If the financial schemes cooked up in "Whizzer’s Island," the latest play from Princetonian Marvin Harold Cheiten, are the type of fiduciary wizardry that our best and brightest are using to drive our economy, God help us all.
The play, which premiered last weekend, continues Friday through Sunday, August 24 to 26, at the Hamilton Murray Theater on the Princeton University campus Friday and Saturday evening and Sunday afternoon.
"Whizzer’s Island" is a comic mystery whose plot follows much of the expected formula for the genre – people get killed and it is relatively easy to figure out who did it and why. The heroes are heroic and the villains are villainous. And the butler did it. Sort of.
The father-and-daughter team of Tom Brown (Joe Whelski) and Thalia Brown (Joanne Nosuchinsky) – first introduced in last year’s "Miss Connections" – of which "Whizzer’s Island" is the sequel – form the centerpiece of the play. The Browns travel to a private island off the Jersey Shore to visit Tom’s old college pal, Whizzer Willis, a former Princeton superjock who left the friendly Ivy confines to make his fortune in the world of finance. Whizzer (Michael Giorgio) invites Tom and his late-teenage "pumpkin" to the estate he gained control of after marrying an ailing heiress to hear his latest get-rich-quick scheme.
There the duo meet Claudette (Lauren O’Hara), Whizzer’s cunning stepdaughter; Dr. Soberin (Fernando L. Gambaroni), Whizzer’s business associate, and Roxanne (Cate Adams), Whizzer’s girlfriend who has also, curiously enough, been romantically linked with Tom. Hmmmmm.
After the whole group, along with butler Foxton (Curtis A. Kaine), get together on the island, death soon follows. The first to go is Whizzer himself, and he goes dramatically and broadly, stumbling comically all over the set. When the doctor goes, however, the badly dressed Gambaroni, who brings to the role a mixture of fey camp and smooth, pseudo-European metrosexual macho, plays the moment – his best of the show – well, dying in stages and creating a myriad of absurdly funny expressions.
Thalia, who is given many of the play’s funniest lines, begins to figure out that Claudette may be the murderer, and a bit of physical slapstick comedy/fight – which required a fight choregrapher, Judi Lewis Ockler – ensues between the two.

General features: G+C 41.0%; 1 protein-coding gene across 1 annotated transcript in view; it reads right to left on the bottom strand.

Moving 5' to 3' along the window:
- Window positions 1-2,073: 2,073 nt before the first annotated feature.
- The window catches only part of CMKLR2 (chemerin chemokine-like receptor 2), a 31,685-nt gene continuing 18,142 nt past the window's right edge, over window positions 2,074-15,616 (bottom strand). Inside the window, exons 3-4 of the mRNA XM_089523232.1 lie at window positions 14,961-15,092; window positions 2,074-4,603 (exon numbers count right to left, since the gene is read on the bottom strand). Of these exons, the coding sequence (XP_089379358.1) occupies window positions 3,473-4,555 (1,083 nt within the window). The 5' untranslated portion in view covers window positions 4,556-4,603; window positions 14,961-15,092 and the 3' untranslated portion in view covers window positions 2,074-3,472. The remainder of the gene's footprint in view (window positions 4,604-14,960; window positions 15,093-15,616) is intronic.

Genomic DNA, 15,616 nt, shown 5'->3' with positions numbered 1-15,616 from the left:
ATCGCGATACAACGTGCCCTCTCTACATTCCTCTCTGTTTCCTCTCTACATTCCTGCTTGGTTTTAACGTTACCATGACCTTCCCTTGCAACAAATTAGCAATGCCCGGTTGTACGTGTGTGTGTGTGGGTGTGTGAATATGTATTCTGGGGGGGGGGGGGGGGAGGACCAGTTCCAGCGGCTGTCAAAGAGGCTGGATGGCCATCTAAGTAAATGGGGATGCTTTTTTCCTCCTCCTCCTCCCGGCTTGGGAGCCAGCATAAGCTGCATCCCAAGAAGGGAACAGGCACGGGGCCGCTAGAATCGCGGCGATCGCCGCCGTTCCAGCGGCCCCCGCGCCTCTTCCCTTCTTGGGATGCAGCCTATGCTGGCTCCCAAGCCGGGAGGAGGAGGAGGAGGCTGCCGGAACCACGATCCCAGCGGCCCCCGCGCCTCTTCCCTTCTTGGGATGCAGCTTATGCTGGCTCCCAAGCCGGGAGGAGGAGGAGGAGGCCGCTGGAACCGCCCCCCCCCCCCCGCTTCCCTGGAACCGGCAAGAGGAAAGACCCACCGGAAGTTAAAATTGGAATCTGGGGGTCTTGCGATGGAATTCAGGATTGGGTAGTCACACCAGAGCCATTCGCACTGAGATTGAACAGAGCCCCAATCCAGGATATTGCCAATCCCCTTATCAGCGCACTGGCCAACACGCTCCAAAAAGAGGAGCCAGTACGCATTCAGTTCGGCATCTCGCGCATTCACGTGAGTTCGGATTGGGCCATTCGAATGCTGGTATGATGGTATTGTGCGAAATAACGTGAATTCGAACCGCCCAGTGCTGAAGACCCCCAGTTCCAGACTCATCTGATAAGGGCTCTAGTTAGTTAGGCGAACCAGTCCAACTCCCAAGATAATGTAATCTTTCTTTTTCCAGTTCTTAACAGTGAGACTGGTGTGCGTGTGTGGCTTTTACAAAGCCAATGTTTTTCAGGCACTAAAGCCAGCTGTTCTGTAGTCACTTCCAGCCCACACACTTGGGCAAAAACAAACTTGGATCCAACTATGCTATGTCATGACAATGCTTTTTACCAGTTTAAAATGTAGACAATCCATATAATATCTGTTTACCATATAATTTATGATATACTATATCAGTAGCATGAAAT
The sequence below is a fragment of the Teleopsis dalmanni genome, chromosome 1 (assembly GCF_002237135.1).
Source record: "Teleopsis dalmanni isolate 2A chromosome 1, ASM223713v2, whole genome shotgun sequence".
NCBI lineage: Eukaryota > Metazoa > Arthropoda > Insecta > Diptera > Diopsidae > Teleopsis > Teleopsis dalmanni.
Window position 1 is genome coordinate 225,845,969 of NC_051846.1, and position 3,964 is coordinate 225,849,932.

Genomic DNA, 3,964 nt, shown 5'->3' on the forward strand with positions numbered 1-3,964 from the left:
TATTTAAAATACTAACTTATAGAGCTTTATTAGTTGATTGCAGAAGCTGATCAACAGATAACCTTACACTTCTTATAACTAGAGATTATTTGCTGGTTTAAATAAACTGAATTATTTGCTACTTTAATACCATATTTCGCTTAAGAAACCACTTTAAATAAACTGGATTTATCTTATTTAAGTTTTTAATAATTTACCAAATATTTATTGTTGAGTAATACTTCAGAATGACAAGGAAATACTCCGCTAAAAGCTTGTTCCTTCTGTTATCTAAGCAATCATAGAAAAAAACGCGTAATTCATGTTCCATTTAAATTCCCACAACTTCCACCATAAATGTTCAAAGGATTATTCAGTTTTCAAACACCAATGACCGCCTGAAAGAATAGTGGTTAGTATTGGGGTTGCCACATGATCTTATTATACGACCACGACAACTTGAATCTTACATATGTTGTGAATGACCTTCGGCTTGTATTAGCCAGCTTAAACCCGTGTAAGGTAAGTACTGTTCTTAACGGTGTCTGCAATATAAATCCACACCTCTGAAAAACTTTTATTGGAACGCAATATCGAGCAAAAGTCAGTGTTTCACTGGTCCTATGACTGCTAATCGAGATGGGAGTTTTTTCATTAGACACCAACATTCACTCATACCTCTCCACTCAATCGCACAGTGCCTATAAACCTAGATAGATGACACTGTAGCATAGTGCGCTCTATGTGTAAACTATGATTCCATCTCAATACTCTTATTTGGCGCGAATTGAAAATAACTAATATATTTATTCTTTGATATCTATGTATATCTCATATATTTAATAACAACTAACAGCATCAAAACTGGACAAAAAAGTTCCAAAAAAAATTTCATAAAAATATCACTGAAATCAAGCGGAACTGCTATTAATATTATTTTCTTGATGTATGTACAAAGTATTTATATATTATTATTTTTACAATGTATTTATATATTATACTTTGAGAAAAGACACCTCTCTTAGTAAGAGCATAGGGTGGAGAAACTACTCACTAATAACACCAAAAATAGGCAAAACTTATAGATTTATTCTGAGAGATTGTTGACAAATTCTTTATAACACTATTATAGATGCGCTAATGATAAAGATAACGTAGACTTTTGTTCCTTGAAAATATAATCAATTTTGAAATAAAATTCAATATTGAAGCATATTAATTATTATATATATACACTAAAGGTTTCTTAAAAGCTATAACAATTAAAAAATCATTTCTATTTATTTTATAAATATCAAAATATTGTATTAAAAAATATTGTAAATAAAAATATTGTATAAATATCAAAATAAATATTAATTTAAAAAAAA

As Claudette, the spoiled Jersey girl princess whose aspirations toward classiness and society are belied by her nasty disposition and sociopathic tendencies, O’Hara is delicious to look at. She is vampy, if a bit overblown, but she has legs to die for, and costumer Marie Miller makes sure everyone knows that.
As Foxton, the scholar-cum-English butler, Kaine looks and acts like a cross between Sebastian Cabot, Newt Gingrich, and Benny Hill. His anguished, pained self-explicatory monologue, in which he agonizingly chronicles his life’s dramatic arc from Princeton Byzantine history professor to aggrieved house servant and cook is one of the funniest scenes in the play.
The Hamilton Murray Theater is tiny and intimate, and although the play is set in contemporary times, the lighting and set design evoke a class and time that points resolutely to the past. The first thing you will notice about Carrie Ballenger’s set, most likely, would be the Princeton football motif that helps give the stage a decidedly local, but statedly dated ambiance. Dan Berkowitz’s direction is efficient and fast-moving.
As prop master for this production, Sarah Donner shows a nice eye for period furniture and Princetonian-style knicknacks. For example, the four stuffed tigers near the fireplace are a great addition. (If the name Sarah Donner sounds familiar, it’s because Donner is the Princeton-based singer-songwriter who has for the past few years coordinated Indie Music Night at the Griggstown Pavilion. As a set designer Donner works often with McCarter Theater and Princeton University’s department of theater and dance. The lighting, by Christopher Gorzelnik, is soft, not interfering with the red upholstery or the leather trim, punctuated periodically by the effects of lightning on the rainy island.
Although the play is set "down the shore" on a private island in Barnegat Bay, Princeton – the town and especially the university – are never far from the writer’s mind.
So did the butler do it? Well, to avoid a spoiler alert, just suffice it to say that Claudette, who wants control of her daddy’s estate, meets an untimely end, thanks to the machinations of someone who thinks he’d do better in jail than she.
Whizzer’s Island, Friday and Saturday, August 24 and 25, 8 p.m., and Sunday, August 26, 2 p.m. Princeton Summer Theater, Hamilton Murray Theater. Comic mystery by Princeton resident Marvin Harold Cheiten. Directed by Dan Berkowitz. $15. 609-258-7062.